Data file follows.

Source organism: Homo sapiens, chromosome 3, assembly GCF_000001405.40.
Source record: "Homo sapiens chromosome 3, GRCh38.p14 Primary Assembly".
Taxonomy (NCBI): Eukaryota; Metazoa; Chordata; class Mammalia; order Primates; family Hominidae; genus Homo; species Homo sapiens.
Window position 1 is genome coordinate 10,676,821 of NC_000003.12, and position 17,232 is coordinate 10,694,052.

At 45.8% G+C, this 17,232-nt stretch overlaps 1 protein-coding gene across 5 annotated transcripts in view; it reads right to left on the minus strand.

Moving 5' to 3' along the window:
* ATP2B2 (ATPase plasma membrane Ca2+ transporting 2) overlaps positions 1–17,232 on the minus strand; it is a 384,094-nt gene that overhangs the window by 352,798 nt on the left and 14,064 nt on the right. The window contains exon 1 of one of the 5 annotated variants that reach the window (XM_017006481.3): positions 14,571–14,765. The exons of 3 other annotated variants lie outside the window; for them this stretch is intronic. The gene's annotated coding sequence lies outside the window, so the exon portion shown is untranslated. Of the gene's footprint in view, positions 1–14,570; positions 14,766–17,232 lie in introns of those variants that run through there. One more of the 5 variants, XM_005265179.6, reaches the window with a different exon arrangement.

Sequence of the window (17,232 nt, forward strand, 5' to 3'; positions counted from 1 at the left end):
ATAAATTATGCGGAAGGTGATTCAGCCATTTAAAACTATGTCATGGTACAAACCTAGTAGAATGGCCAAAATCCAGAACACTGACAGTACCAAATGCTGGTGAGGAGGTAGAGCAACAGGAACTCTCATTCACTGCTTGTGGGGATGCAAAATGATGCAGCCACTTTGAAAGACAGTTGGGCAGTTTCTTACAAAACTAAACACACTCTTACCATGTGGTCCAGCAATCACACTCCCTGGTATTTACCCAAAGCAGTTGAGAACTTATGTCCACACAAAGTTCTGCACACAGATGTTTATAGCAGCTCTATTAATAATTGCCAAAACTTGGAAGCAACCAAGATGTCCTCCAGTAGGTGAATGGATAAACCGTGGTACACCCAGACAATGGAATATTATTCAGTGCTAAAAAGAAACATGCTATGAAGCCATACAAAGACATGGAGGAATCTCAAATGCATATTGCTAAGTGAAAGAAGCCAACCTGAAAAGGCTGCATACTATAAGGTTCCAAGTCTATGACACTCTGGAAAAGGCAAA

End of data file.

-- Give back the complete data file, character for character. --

Source organism: Homo sapiens, chromosome 3, assembly GCF_000001405.40.
Source record: "Homo sapiens chromosome 3, GRCh38.p14 Primary Assembly".
Taxonomy (NCBI): Eukaryota; Metazoa; Chordata; class Mammalia; order Primates; family Hominidae; genus Homo; species Homo sapiens.
Window position 1 is genome coordinate 10,676,821 of NC_000003.12, and position 17,232 is coordinate 10,694,052.

At 45.8% G+C, this 17,232-nt stretch overlaps 1 protein-coding gene across 5 annotated transcripts in view; it reads right to left on the minus strand.

Moving 5' to 3' along the window:
* ATP2B2 (ATPase plasma membrane Ca2+ transporting 2) overlaps positions 1–17,232 on the minus strand; it is a 384,094-nt gene that overhangs the window by 352,798 nt on the left and 14,064 nt on the right. The window contains exon 1 of one of the 5 annotated variants that reach the window (XM_017006481.3): positions 14,571–14,765. The exons of 3 other annotated variants lie outside the window; for them this stretch is intronic. The gene's annotated coding sequence lies outside the window, so the exon portion shown is untranslated. Of the gene's footprint in view, positions 1–14,570; positions 14,766–17,232 lie in introns of those variants that run through there. One more of the 5 variants, XM_005265179.6, reaches the window with a different exon arrangement.

Sequence of the window (17,232 nt, forward strand, 5' to 3'; positions counted from 1 at the left end):
ATAAATTATGCGGAAGGTGATTCAGCCATTTAAAACTATGTCATGGTACAAACCTAGTAGAATGGCCAAAATCCAGAACACTGACAGTACCAAATGCTGGTGAGGAGGTAGAGCAACAGGAACTCTCATTCACTGCTTGTGGGGATGCAAAATGATGCAGCCACTTTGAAAGACAGTTGGGCAGTTTCTTACAAAACTAAACACACTCTTACCATGTGGTCCAGCAATCACACTCCCTGGTATTTACCCAAAGCAGTTGAGAACTTATGTCCACACAAAGTTCTGCACACAGATGTTTATAGCAGCTCTATTAATAATTGCCAAAACTTGGAAGCAACCAAGATGTCCTCCAGTAGGTGAATGGATAAACCGTGGTACACCCAGACAATGGAATATTATTCAGTGCTAAAAAGAAACATGCTATGAAGCCATACAAAGACATGGAGGAATCTCAAATGCATATTGCTAAGTGAAAGAAGCCAACCTGAAAAGGCTGCATACTATAAGGTTCCAAGTCTATGACACTCTGGAAAAGGCAAA